Robotics and programming can also be a way out for children with multiple disadvantages and refugees. It is visiable that the gap between the poor and the non-poor growing at an accelerating pace. Soon it will be impossible to do any job without being digitally savvy. At least at a minimum level.
Almost 40 IT mentors are now able to work with children in the Afterschool Geekery, mainly in Hungarian, but some of them also speak English and some can also give sessions in Ukrainian.
Afterschool Geekeries are opening constantly, which we are very proud of and we aim to provide more workshops for children in need to learn the basics of digital literacy and programming.
Programming robots seems an almost impossible task for a 10-year-old Ukrainian refugee child who has barely attended school, with literacy and maths skills at the level of a first-grader. The same is true for most disadvantaged young people. The Foundation for Global Human Dignity (FGHD) summer camps have proven that this can be achieved beyond all expectations. It was then that the organisation decided to continue the work it had started. It is not just a one-off opportunity to give a child a glimmer of hope, as tools and mentors are needed to move forward.
“It is very painful to see the gap between the poor and the non-poor growing at an accelerating pace. I think there will be plenty of jobs and areas in our lives that will be replaced by robots. Soon it will be impossible to do any job without someone with at least a minimum level of understanding of these tools,” said Gábor Daróczi, CEO of FGHD.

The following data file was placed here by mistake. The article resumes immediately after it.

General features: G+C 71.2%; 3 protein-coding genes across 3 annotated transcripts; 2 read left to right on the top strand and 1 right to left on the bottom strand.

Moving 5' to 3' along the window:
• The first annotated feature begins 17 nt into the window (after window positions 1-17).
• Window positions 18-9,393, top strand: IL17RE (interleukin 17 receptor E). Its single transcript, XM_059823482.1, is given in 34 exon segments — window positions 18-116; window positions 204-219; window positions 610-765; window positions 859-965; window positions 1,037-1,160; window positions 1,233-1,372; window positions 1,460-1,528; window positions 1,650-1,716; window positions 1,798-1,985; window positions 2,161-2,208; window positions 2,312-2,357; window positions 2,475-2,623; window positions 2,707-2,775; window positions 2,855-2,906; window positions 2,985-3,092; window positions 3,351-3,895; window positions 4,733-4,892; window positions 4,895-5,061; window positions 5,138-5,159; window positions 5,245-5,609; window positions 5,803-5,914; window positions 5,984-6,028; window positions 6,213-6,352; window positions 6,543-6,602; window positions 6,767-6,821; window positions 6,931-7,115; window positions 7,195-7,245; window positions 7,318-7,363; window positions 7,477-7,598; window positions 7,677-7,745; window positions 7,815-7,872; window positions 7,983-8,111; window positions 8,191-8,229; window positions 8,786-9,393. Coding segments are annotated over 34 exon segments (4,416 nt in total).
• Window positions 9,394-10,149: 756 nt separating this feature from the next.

With the support of SOS Children’s Villages and Partners Hungary Foundation, the chance has been given to continue. With experienced trainers open to learning new skills and a sufficient number of laptops, the longer-term work could begin. The most up-to-date tools can now reach the most needy.
“We are teaching computer programming, which in the future will be like learning to write, all the forecasts point to this. These children are usually already screen addicts, but we can convert them from useless screen use to useful screen use. It’s terribly easy to motivate kids, we can make intuitive and spectacular things happen in no time, partly with robots and partly with game development.” informed Péter Mekis, lead instructor.
The Scratch programming language, developed by MIT Media Lab researchers, can be learned by people who can only read and write a little and can manage in the 20s.
The programme trains IT mentors to run so-called Afterschool Geekery(C). The team includes teachers, recent graduates and Roma people working in the field or with Roma. None of them is encountering for the first time what it is like to work with disadvantaged people.
The Foundation provides support to help set up the Afterschool Geekery(C), but they also keep in touch with the trainers afterwards: they provide online mentoring and plan regular face-to-face meetings.